In the center of the Célí Dé movement, the monastery of Tallaght, founded by Maelruain in 774, became the center of a union of reformed monasteries, known as Oentu Maelruain. In 795, the first of a succession of Viking raids from the north came to an island off the shore of Dublin. Tallaght was severely weakened. The reform movement had been bringing about a renaissance of art, learning, literature, and spirituality, but was cut off in its bud and was never able to reestablish itself in its original vigor (Joyce 73).
After 830, the attackers began setting up colonies, founding the first real urban centers in the seaside towns of Dublin, Arklow, Waterford, Wexford, and Cork, and also the river town of Limerick. The Scandinavians attacked and plundered monasteries, taking treasures and magnificent works of art. The Irish also plundered monasteries in intertribal warfare. The coming of the Norsemen brought about the first real efforts of the Irish clans to unite against a foreign enemy.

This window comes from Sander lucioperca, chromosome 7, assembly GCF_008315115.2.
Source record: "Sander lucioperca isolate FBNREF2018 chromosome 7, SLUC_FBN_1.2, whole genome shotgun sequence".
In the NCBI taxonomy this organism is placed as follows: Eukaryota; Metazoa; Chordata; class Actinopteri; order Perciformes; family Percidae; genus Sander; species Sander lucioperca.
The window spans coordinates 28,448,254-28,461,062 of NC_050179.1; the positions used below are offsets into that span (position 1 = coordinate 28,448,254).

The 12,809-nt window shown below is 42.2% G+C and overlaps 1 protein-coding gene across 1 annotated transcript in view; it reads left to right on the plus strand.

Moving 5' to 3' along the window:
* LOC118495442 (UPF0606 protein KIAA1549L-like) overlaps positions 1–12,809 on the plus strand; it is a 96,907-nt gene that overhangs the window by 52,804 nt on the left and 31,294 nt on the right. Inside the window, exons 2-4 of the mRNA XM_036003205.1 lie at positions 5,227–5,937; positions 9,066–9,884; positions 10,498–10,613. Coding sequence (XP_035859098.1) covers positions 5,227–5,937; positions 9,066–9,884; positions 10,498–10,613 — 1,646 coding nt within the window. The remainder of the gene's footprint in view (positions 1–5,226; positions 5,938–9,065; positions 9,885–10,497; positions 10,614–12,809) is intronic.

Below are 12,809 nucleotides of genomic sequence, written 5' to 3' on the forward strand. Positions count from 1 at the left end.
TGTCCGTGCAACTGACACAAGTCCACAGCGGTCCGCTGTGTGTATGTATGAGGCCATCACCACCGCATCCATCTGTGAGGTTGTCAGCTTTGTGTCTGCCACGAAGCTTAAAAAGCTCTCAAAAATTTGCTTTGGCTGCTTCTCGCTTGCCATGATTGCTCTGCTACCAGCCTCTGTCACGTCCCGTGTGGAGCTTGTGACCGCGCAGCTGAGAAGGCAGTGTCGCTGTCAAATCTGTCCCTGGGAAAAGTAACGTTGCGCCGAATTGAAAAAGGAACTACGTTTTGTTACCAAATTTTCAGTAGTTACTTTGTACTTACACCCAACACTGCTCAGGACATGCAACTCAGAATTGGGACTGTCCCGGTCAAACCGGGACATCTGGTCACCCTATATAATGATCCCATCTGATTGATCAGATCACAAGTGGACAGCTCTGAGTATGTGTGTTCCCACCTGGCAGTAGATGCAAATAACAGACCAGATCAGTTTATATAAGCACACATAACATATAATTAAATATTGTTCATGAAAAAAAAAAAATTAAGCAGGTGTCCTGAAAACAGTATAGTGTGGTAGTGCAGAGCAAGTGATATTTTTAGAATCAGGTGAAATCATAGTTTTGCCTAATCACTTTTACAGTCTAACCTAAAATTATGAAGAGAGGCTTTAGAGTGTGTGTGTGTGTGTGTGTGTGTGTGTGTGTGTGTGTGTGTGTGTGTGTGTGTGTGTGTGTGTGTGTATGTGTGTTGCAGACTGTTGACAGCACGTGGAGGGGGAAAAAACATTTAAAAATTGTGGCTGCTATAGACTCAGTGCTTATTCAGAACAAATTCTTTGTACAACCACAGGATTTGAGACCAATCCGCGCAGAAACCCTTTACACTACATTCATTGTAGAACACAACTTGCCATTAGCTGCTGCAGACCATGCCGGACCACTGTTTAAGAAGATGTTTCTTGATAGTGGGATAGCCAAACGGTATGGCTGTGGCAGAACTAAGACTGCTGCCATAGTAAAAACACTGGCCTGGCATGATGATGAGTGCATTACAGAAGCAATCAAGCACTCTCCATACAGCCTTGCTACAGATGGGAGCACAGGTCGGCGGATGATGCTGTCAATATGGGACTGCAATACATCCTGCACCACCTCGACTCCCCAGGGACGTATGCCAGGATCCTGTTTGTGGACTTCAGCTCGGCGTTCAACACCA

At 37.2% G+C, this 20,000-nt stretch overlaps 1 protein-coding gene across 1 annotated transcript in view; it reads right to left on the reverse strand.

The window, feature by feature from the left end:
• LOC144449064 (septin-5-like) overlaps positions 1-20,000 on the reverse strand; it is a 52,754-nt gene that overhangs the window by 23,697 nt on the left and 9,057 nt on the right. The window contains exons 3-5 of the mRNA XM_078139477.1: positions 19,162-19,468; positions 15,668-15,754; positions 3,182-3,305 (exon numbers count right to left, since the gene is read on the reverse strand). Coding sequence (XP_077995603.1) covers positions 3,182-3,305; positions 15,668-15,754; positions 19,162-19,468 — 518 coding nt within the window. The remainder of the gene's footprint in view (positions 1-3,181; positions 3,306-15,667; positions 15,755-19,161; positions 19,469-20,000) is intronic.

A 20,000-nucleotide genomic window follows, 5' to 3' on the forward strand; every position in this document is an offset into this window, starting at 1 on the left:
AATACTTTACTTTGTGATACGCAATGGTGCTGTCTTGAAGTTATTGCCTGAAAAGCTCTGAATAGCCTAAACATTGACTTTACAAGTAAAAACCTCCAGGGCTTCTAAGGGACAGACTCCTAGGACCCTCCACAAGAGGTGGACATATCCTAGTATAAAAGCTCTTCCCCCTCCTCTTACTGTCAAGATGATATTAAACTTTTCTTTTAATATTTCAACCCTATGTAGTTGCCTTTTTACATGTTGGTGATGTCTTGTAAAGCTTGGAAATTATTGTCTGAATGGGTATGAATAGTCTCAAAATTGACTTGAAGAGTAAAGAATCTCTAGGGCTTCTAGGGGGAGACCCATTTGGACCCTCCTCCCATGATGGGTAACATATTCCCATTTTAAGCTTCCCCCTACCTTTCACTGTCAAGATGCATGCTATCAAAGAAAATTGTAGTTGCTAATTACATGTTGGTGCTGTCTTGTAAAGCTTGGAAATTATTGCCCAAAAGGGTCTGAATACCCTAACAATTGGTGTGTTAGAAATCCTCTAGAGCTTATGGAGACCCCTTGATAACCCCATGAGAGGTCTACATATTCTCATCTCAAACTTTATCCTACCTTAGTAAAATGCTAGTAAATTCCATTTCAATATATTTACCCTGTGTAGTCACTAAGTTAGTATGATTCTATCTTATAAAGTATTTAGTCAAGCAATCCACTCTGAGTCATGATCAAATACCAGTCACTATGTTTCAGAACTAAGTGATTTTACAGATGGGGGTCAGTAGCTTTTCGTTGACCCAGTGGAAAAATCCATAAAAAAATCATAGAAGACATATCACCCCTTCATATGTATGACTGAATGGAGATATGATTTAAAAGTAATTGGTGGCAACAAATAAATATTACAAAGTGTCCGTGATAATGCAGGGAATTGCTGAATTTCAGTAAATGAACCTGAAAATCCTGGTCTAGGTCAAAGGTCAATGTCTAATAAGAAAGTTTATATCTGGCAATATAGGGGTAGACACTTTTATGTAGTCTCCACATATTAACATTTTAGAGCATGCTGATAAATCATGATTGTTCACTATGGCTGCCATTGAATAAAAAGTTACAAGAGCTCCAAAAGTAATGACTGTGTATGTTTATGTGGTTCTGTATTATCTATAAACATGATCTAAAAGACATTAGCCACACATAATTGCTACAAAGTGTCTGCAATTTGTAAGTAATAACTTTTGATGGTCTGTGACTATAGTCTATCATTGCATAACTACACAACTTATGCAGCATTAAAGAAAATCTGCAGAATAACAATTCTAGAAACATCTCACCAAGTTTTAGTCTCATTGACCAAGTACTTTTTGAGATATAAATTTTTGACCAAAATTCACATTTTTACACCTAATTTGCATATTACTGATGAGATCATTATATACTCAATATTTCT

The Viking invaders attacked Skellig Michael, off the coast of County Kerry, as well as the monastery on the Isle of Inishmurray, off the coast of County Donegal. The Irish suffered greatly during the years of 830-860 and 910-930 at the hands of the invaders. After 930, the Irish began to turn the enemy back. The Battle of Clontarf in 1014, led by the imperial Brian Boru, signaled the end of the Viking invasions.
Last updated on 28th November 2000.